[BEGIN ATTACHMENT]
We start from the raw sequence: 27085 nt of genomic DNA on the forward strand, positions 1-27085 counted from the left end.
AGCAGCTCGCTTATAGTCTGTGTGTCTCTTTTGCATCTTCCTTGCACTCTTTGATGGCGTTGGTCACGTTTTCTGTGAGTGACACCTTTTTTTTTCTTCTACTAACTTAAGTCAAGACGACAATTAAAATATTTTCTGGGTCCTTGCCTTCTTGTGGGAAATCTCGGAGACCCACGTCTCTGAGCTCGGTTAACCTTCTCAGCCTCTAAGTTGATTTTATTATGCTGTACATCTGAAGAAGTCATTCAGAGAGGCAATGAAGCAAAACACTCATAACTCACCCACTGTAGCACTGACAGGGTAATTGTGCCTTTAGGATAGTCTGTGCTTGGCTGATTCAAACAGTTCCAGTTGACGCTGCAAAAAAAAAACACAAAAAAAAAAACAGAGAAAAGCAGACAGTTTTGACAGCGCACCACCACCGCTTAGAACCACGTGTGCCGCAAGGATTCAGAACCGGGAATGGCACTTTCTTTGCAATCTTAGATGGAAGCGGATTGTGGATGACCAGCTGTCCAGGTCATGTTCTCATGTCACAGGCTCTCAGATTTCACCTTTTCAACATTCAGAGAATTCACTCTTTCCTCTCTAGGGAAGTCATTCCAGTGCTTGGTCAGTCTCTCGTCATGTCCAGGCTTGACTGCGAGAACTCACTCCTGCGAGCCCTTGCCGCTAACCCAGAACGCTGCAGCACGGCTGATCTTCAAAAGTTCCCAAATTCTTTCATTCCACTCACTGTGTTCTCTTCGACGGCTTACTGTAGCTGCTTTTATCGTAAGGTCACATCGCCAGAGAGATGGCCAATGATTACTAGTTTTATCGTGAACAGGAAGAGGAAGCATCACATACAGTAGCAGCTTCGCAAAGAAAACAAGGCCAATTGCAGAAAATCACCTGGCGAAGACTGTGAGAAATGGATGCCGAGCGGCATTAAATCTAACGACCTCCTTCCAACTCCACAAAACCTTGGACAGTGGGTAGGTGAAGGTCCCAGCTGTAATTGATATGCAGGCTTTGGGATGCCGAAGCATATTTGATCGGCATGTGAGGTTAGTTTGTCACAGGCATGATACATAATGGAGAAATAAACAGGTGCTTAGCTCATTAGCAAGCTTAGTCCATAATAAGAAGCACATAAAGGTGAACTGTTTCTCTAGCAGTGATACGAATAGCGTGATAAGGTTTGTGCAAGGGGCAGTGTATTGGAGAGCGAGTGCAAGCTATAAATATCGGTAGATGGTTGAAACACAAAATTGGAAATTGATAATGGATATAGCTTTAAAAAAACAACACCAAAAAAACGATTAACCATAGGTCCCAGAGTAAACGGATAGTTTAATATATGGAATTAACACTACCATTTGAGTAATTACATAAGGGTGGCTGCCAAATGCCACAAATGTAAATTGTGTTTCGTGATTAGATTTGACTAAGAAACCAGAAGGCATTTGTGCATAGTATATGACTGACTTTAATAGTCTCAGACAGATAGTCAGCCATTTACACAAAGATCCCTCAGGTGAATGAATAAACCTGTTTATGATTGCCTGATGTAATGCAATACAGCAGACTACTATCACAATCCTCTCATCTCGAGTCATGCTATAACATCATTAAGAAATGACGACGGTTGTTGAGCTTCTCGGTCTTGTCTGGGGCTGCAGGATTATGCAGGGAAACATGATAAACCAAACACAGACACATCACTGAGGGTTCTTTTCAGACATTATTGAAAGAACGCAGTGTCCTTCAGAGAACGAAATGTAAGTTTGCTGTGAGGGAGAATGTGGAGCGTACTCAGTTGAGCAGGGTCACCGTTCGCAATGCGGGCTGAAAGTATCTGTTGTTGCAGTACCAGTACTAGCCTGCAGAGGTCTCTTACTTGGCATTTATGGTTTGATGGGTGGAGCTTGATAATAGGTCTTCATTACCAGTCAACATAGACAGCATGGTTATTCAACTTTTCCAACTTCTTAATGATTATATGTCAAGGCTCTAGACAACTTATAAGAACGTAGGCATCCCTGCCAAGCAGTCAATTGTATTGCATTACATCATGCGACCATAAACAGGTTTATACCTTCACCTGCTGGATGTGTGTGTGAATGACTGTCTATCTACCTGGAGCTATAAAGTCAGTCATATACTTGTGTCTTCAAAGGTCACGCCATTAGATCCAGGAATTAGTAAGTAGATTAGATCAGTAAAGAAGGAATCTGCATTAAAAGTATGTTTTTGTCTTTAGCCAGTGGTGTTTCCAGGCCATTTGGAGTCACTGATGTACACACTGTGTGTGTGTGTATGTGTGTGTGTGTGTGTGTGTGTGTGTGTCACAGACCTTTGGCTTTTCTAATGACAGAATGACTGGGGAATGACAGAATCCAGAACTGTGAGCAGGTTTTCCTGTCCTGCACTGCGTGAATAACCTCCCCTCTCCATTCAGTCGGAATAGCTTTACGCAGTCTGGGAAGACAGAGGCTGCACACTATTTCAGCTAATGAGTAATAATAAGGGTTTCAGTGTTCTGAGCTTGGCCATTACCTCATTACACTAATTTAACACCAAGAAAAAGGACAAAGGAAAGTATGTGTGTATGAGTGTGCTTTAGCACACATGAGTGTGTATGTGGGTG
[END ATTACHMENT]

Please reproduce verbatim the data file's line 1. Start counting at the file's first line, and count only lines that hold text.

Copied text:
We start from the raw sequence: 27085 nt of genomic DNA on the forward strand, positions 1-27085 counted from the left end.